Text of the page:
IMG_3428 It’s all traditional Christmas imagery – the outside brought inside; the reminders of winter forests. But for medieval people, Christmas was not just a mid-winter festival; it was also the culmination of the fasting season of Advent and the beginning of the Twelve Days of Christmas, the traditional time for Christmas games and feasting and also for hunting the animals to provide the Christmas food. The religious festival itself had a plangent and brooding undertone, which you can see from carols such as the mournful Coventry Carol, the austere, foreboding and triumphal ‘Out of Your Sleep/Arise and Wake’ and ‘Adam Lay Y-Bounden’, with their glances out from Christ’s nativity to the Harrowing of Hell it foreshadows. These carols shift our attention, from the expected centrality of Christ’s nativity, to focus on the narratives that run alongside, and outside, this one.

In Carol Ann Duffy’s modern Christmas poem Wenceslas, some of this atmosphere is recreated in a series of strange juxtaposition between inside and outside, celebration and sorrowing, feast and funeral. With deceptive nursery-rhyme cheer, the poem begins:

The King’s Cook had cooked for the King a Christmas pie,

Wherein the swan
Once bride of the river,
Half of forever,
six Cygnets circling her,
lay scalded, plucked, boned, parboiled,
salted, peppered, gingered, oiled;

and harboured the Heron,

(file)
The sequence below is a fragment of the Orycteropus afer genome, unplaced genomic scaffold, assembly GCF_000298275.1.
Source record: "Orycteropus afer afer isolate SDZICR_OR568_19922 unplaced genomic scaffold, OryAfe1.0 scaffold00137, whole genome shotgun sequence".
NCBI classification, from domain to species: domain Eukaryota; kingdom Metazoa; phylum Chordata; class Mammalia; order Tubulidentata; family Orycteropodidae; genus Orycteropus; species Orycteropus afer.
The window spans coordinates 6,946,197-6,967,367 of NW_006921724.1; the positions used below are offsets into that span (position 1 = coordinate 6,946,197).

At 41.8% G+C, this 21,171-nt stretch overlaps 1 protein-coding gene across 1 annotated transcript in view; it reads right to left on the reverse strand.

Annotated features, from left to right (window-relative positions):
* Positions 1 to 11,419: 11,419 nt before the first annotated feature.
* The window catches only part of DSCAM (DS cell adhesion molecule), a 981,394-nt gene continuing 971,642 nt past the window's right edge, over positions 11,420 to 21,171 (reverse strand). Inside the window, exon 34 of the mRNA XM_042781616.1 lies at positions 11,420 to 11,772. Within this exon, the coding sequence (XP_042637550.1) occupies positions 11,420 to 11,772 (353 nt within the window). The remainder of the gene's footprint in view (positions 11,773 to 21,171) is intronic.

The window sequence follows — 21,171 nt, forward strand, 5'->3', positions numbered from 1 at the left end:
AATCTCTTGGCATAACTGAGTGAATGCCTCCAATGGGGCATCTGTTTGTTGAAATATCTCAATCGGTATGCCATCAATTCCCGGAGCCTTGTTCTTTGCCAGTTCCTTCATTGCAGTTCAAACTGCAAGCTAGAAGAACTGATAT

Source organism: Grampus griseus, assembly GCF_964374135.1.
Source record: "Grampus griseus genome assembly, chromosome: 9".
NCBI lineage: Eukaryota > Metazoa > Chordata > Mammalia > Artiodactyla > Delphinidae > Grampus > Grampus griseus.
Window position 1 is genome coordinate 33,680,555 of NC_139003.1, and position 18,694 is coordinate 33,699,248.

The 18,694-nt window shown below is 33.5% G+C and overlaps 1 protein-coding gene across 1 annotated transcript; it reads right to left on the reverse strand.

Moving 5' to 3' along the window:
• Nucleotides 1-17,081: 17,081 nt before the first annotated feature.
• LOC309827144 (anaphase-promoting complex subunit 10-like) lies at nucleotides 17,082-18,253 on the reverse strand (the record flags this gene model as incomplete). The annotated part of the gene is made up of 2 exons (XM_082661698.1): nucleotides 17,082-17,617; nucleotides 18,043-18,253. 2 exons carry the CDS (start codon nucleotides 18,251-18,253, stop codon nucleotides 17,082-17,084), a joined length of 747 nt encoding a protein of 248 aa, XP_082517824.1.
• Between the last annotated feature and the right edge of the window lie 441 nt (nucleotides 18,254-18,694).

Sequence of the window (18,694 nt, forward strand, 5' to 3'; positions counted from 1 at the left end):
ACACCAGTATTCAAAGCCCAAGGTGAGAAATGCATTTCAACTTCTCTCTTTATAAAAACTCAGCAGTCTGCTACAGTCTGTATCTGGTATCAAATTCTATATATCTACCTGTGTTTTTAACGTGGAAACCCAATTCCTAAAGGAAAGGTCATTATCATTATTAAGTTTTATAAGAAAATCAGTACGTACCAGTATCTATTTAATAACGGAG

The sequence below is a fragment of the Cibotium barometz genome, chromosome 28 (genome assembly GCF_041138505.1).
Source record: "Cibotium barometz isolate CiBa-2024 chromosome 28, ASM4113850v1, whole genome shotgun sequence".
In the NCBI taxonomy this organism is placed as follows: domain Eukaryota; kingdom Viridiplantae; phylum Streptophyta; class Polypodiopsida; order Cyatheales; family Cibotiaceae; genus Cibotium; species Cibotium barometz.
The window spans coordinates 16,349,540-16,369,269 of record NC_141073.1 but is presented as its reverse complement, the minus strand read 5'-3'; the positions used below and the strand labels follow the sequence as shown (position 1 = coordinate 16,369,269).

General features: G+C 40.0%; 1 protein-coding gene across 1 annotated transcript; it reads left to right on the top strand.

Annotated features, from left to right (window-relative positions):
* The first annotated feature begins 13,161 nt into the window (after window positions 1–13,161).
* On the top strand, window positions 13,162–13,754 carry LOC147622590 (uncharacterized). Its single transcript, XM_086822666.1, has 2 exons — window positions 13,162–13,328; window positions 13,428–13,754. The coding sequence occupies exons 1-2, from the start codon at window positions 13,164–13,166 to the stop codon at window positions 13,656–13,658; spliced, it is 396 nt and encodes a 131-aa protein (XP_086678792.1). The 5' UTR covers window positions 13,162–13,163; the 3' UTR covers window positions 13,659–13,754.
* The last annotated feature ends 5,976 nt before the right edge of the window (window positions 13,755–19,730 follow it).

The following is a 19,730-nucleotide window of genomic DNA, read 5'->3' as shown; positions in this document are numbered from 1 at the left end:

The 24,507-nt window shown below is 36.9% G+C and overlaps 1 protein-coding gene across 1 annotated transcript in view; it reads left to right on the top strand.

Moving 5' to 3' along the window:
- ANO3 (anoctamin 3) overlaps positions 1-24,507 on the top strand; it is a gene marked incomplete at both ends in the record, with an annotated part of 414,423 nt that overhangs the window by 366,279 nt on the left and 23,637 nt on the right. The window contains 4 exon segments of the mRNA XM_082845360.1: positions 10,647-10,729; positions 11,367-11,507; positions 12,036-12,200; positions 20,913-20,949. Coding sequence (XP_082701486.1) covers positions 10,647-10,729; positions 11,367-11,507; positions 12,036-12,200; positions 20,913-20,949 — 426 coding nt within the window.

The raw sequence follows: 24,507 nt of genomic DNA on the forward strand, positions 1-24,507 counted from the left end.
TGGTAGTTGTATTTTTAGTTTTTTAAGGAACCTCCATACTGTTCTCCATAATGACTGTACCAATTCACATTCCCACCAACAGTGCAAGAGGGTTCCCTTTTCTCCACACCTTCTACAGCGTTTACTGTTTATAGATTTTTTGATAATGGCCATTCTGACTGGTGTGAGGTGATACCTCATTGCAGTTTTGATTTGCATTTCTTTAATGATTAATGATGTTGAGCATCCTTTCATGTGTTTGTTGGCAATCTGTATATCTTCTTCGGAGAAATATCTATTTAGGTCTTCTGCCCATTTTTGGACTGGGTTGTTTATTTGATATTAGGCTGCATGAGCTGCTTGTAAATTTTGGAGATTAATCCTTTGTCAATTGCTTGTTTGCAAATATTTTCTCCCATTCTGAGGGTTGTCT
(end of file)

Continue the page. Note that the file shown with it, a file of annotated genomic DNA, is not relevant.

whose grey shadow she’d crossed
as it stood witness,
grave as a Priest,
on the riverbank.

Now the heron’s breast was martyred with cloves.

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Heron, hanging from a hook, in the shape of a letter T (London, BL MS Add. 82957)

Inside the Heron inside the Swan –
In a greased cradle, pastry-sealed –
a Common Crane,
gutted and trussed,
smeared with Cicely, Lavender, Rose,
was stuffed with a buttered, saffroned
golden Goose.

Within the Goose,
perfumed with Fruits, was a Duck,
and jammed in the Duck, a Pheasant,
embalmed in Honey
from Bees
who’d perused
the blossoms of Cherry trees. 

You can read the whole poem online in the Guardian, with one of the beautiful images Stuart Kolakovic made to go with it, but if you can, look at the book – the layout is beautiful, scattering the lines amongst the images in random groups like little flurries of snow. This piecemeal, meandering structure reflects the disparate prior voices Duffy brings together – stealing the image of the heron-priest from Dylan Thomas, echoing the fifteenth-century feast atmosphere of Caput apri defero, and ending with a sideways glance at George Herbert’s seventeenth-century prayers.